Fear, our second example. Unfortunately, a blame culture still exists in companies where workplace safety is seen as a burden or a drain on efficiency. In fact, it is estimated that implementing an effective EHS system can improve operational effectiveness by 20%, so the stigma around safety should – in theory – be eradicated. This one comes entirely down to management. Reporting both near-misses and incidents should always be encouraged in order to reduce accidents, and employees who do so should be met with praise rather than punishment.

Method #2: You might consider implementing an anonymous reporting model.

Q: What can I do in the long-term?

Difficulty is a good example of a barrier that can be eradicated with the planning of an effective long-term strategy. Workers’ time is valuable and reporting an incident or near-miss may just equate to a ‘headache’.

Method #3: By implementing mobile reporting, this issue should no longer be a cause for concern. Sure, deploying such a solution will take time, effort and a bit of budget, but the results you’ll see in the long-run prove more than a worthy ROI. The data you will collect from mobile reporting systems will be easily deciphered, rich and logged in the system instantly – added bonuses for organizations in high-risk, highly regulated industries which need to analyze data fast.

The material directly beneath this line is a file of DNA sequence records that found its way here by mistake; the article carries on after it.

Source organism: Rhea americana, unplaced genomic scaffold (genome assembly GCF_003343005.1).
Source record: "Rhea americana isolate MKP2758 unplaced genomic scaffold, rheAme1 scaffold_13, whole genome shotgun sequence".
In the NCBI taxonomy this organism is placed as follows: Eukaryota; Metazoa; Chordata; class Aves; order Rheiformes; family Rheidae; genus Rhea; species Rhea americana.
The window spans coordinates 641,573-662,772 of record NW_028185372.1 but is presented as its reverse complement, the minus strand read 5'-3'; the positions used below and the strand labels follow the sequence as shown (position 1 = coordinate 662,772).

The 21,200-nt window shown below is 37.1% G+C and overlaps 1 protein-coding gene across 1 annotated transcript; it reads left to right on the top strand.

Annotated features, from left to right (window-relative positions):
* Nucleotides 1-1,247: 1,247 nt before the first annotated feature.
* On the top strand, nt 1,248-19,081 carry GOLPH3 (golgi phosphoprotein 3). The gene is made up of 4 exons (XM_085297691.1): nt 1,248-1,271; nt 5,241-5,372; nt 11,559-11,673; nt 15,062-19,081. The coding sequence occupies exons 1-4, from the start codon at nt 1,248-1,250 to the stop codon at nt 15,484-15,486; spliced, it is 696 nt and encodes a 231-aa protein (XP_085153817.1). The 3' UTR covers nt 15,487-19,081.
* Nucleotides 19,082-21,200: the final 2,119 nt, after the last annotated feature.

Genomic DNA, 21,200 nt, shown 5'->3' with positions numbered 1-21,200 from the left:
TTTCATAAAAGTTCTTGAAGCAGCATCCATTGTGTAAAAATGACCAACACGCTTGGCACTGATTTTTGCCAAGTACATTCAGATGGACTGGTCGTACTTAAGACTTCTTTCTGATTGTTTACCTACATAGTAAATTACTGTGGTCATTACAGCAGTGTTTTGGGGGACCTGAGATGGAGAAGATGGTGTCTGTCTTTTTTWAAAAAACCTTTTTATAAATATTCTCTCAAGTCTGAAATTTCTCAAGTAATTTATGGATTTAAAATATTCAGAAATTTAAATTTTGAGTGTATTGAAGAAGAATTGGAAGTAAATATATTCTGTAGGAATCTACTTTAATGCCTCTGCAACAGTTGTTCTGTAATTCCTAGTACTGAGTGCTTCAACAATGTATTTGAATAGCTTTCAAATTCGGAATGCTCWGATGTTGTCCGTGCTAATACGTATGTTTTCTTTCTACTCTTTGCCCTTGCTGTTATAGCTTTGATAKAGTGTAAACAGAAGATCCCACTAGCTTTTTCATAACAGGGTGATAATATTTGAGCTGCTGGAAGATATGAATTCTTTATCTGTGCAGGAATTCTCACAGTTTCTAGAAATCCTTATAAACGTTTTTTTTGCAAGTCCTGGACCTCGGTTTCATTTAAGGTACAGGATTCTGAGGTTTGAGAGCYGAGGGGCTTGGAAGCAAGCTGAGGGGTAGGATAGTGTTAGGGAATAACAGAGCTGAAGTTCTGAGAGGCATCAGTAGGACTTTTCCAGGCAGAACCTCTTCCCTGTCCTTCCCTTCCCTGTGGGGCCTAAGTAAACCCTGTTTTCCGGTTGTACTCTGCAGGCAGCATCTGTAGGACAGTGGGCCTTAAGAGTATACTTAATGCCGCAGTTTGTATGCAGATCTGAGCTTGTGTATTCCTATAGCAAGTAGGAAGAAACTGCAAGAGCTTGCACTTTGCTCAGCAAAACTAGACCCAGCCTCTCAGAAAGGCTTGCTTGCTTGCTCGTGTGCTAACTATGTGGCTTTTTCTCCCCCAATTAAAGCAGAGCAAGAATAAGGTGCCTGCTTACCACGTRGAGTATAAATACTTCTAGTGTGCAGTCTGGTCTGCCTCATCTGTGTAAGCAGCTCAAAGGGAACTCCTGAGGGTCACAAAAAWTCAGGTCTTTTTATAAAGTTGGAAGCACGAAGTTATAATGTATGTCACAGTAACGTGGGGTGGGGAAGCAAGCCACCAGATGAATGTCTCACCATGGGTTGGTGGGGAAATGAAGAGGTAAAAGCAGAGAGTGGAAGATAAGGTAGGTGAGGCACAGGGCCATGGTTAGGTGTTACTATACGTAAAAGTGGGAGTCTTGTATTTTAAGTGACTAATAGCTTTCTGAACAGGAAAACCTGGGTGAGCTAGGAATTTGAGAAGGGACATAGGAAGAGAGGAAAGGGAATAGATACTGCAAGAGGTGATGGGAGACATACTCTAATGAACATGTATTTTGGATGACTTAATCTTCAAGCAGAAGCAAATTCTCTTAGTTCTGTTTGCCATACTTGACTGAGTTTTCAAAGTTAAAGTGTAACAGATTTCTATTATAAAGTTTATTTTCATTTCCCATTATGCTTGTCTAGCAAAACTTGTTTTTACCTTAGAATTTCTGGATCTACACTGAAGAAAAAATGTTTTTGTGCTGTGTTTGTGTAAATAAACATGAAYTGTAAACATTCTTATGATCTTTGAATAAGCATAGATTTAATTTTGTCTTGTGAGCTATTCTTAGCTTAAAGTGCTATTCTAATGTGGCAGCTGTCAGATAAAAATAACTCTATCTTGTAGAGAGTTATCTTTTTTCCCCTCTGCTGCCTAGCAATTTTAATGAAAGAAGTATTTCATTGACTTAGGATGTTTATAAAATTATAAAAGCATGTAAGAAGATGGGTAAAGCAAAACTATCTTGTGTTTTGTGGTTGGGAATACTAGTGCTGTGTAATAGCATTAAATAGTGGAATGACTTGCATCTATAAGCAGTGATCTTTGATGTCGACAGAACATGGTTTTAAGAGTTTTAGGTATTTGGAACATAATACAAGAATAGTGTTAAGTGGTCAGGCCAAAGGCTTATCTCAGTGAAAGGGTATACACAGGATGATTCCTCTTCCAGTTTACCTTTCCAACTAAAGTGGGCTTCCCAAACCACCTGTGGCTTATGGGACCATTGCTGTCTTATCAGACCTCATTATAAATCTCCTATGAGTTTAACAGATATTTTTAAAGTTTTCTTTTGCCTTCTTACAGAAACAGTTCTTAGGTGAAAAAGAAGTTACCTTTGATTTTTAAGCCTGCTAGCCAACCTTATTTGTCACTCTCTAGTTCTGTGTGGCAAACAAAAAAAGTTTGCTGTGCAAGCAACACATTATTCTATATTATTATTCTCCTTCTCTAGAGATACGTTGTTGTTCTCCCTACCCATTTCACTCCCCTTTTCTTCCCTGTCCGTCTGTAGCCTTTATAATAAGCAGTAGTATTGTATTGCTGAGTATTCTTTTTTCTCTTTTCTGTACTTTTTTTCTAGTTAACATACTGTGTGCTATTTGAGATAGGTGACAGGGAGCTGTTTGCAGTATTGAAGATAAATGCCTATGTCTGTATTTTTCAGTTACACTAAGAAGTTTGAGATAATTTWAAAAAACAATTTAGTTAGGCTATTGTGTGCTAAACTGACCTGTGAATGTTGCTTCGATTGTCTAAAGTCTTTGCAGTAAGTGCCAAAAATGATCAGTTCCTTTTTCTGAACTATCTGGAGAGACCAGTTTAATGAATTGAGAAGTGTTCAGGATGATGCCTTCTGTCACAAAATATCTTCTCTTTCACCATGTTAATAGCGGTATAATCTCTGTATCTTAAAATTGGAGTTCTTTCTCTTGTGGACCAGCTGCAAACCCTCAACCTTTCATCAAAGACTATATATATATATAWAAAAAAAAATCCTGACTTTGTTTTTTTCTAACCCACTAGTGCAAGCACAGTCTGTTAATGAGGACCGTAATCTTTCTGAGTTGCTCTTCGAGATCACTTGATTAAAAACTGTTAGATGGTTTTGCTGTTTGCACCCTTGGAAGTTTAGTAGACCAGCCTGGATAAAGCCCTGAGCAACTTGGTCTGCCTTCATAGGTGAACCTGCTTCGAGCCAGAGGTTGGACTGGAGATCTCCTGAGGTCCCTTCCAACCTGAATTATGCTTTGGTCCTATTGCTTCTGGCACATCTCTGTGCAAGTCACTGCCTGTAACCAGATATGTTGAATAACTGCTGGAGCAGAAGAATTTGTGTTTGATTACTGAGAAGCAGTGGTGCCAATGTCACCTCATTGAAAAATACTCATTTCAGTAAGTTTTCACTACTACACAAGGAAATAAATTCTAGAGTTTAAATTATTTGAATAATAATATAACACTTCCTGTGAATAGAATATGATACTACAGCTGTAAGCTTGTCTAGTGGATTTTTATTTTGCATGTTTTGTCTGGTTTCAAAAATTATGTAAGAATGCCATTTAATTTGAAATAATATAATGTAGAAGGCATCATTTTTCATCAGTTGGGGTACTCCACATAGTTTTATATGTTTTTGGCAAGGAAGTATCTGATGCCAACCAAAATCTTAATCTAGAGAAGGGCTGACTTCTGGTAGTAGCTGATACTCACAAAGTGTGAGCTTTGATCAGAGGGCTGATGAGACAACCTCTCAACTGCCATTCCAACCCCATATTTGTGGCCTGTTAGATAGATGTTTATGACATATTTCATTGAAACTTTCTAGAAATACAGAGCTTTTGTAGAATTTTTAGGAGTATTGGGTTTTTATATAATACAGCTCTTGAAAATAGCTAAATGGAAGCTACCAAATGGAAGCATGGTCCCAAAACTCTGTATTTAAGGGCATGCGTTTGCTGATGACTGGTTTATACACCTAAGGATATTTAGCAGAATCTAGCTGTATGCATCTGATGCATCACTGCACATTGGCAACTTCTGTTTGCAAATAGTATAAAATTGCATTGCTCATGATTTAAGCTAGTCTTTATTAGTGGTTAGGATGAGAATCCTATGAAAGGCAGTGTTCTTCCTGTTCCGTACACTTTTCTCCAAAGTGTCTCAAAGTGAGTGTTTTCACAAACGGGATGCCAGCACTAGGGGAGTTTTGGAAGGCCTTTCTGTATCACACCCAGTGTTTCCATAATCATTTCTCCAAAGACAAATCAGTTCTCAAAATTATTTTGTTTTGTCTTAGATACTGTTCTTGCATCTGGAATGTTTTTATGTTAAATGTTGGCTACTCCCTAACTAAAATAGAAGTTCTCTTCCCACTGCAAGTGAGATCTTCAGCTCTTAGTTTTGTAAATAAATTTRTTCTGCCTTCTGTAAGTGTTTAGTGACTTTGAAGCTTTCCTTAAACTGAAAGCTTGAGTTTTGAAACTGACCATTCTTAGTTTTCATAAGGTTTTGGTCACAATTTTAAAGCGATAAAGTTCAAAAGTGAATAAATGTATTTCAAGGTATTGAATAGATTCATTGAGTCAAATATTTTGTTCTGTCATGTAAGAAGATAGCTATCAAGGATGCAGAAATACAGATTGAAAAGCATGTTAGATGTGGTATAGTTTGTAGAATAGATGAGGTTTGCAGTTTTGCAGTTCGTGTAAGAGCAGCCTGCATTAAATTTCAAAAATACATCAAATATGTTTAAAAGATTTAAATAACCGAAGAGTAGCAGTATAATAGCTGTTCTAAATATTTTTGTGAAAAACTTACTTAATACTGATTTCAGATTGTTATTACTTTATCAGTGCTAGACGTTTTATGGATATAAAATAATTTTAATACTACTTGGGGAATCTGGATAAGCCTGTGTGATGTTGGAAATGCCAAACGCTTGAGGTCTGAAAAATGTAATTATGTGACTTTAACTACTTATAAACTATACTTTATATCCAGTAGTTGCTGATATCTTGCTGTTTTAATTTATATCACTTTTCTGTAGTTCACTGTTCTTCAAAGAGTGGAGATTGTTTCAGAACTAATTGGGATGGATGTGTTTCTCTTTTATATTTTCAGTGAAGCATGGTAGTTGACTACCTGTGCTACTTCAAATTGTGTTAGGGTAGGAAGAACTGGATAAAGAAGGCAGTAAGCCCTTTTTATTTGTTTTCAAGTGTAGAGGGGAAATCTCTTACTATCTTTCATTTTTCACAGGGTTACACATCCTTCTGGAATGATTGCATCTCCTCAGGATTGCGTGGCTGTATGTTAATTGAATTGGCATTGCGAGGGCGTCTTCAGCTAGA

Which brings me on to classification. Similar to difficulty, employees may not report near-misses simply because it’s confusing to figure out what to class the incident as. Furthermore, someone may use their own judgement to class an incident as non-report-worthy – the National Safety Council found that 72% out of those who hadn't reported an injury didn’t because the consequences to themselves had been minor.

Method #4: How to approach this barrier:

  • Include a severity matrix for clear understanding of how serious the incident is
  • Enable descriptions to be added to forms
  • Implement procedures for superiors reviewing forms after submission